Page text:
Months after Hurricane Ian damaged a mental health care facility, their doors are still closed, meaning people in the Fort Myers area desperate for mental health care are going without.
On Thursday, SalusCare gave WINK News a tour of their facility and discussed what it would take to re-open their doors.
Currently, their hallways are empty, the beds are covered with tarps, and board games are sitting untouched.
“People are dying as a result,” said SalusCare President Stacey Cook.
People are dying because the locked doors lead to the SalusCare Crisis Stabilization Unit. The only mental health crisis unit in Lee County.
Since the hurricane, hundreds of patients facing a behavioral health crisis are not getting the help they need, and Cook said that could be life-threatening.
“We’re able to stabilize an individual who is suicidal and homicidal. We’re able to link patients to services that they need in order to become well. So it’s absolutely critical. It’s an important and essential component of healthcare. And it’s missing right now. It is a huge missing link,” said Cook.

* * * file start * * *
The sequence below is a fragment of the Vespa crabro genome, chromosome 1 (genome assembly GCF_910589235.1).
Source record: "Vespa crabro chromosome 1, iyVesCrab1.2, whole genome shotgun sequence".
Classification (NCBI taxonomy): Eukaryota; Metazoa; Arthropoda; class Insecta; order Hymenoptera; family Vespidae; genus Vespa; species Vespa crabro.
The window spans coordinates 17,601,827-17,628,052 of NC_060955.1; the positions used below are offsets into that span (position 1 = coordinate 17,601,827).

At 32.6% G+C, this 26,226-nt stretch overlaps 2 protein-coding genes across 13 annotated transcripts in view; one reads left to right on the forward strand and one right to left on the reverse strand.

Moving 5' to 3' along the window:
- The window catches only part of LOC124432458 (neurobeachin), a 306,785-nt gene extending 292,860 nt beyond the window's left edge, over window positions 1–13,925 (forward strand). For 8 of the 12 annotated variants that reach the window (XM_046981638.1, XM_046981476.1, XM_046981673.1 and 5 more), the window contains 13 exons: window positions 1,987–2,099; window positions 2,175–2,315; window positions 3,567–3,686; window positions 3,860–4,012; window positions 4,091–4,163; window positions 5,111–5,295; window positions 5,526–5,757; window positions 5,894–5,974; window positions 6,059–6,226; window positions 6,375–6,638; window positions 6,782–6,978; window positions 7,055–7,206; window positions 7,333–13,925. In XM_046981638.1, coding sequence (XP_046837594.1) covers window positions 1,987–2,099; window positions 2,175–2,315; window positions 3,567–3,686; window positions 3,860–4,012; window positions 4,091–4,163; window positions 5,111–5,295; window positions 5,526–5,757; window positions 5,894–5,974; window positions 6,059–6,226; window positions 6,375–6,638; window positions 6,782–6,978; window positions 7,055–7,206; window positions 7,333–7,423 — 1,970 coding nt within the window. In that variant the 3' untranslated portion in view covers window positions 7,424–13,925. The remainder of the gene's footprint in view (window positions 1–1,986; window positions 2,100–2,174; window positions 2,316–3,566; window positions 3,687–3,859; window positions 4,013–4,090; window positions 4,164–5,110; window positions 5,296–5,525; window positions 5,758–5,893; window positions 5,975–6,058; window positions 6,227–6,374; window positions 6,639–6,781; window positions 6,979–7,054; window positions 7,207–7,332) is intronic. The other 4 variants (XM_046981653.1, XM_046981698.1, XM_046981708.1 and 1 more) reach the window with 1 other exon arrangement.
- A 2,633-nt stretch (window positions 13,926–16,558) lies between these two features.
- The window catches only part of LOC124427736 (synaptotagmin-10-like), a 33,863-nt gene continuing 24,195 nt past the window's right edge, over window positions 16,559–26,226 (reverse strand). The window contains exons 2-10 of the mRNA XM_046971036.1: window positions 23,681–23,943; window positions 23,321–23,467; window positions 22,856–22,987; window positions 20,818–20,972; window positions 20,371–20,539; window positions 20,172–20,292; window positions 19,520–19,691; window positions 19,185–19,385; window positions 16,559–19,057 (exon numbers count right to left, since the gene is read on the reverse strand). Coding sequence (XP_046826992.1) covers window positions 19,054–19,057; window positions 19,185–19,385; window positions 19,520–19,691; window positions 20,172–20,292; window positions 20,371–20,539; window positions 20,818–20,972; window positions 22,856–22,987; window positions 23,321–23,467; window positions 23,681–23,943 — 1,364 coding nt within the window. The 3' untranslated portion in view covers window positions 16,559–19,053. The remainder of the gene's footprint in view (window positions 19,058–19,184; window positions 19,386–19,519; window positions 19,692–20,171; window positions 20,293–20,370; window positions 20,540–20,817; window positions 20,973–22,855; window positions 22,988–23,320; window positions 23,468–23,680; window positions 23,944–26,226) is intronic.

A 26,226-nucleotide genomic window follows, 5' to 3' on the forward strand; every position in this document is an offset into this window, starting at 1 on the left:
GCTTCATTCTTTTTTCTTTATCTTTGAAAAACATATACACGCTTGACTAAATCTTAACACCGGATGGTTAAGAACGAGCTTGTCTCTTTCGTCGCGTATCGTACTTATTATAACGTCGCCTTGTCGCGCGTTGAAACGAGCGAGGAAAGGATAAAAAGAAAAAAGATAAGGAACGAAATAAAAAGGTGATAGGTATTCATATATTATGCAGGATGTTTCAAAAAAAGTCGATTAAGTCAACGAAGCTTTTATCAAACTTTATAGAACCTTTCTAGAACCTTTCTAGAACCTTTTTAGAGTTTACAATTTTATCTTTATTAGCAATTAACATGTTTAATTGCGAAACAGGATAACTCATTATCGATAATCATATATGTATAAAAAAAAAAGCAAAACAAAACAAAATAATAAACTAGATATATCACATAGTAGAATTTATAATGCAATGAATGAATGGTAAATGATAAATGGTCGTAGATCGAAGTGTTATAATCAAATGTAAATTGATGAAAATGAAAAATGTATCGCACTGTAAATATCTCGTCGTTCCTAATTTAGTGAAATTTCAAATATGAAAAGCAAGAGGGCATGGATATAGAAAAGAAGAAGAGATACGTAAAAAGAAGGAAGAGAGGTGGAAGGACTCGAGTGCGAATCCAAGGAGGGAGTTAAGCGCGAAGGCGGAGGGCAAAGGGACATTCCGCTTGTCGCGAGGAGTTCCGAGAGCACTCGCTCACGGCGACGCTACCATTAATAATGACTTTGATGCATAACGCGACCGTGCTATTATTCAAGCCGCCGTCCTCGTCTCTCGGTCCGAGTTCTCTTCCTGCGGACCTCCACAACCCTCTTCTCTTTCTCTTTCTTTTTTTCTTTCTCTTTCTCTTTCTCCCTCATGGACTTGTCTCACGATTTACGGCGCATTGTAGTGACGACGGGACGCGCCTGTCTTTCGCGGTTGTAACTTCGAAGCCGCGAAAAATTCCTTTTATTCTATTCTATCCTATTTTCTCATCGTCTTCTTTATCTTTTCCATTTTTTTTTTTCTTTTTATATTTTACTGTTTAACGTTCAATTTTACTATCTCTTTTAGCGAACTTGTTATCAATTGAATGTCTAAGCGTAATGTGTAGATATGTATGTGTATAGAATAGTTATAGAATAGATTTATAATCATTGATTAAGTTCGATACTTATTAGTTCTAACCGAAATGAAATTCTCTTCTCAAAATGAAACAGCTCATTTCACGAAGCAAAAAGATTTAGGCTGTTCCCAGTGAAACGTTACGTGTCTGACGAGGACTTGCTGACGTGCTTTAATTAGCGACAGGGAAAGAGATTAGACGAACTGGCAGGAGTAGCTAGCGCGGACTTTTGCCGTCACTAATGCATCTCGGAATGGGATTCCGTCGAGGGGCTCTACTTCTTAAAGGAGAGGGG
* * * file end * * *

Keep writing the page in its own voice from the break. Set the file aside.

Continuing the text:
SalusCare is also the place where police departments take people having a mental health crisis. Now many of them go to Lee Health.
Two feet of water flooded the SalusCare facility during Hurricane Ian. Now, the center is caught in an insurance battle between wind and water insurance carriers.
SalusCare says it does not have the $1.5 million to pay for repairs out of pocket. FEMA might be an option, but so far has not offered public assistance.
Another option is to go to court. SalusCare Treasurer Ed Kleinow said the center is determined to reopen. “If that means borrowing money, if it means community fundraising, we’ll do that. I think we may have wasted too much time already waiting on the insurance company.”
“No matter what, we won’t stop fighting,” said Cook.
While SalusCare is fighting hard to reopen its doors, as of now, there is no timetable for when that will be.
Before the hurricane, SalusCare received 500 to 600 patients a month through the Baker Act while also caring for 250 to 300 adults and children in crisis.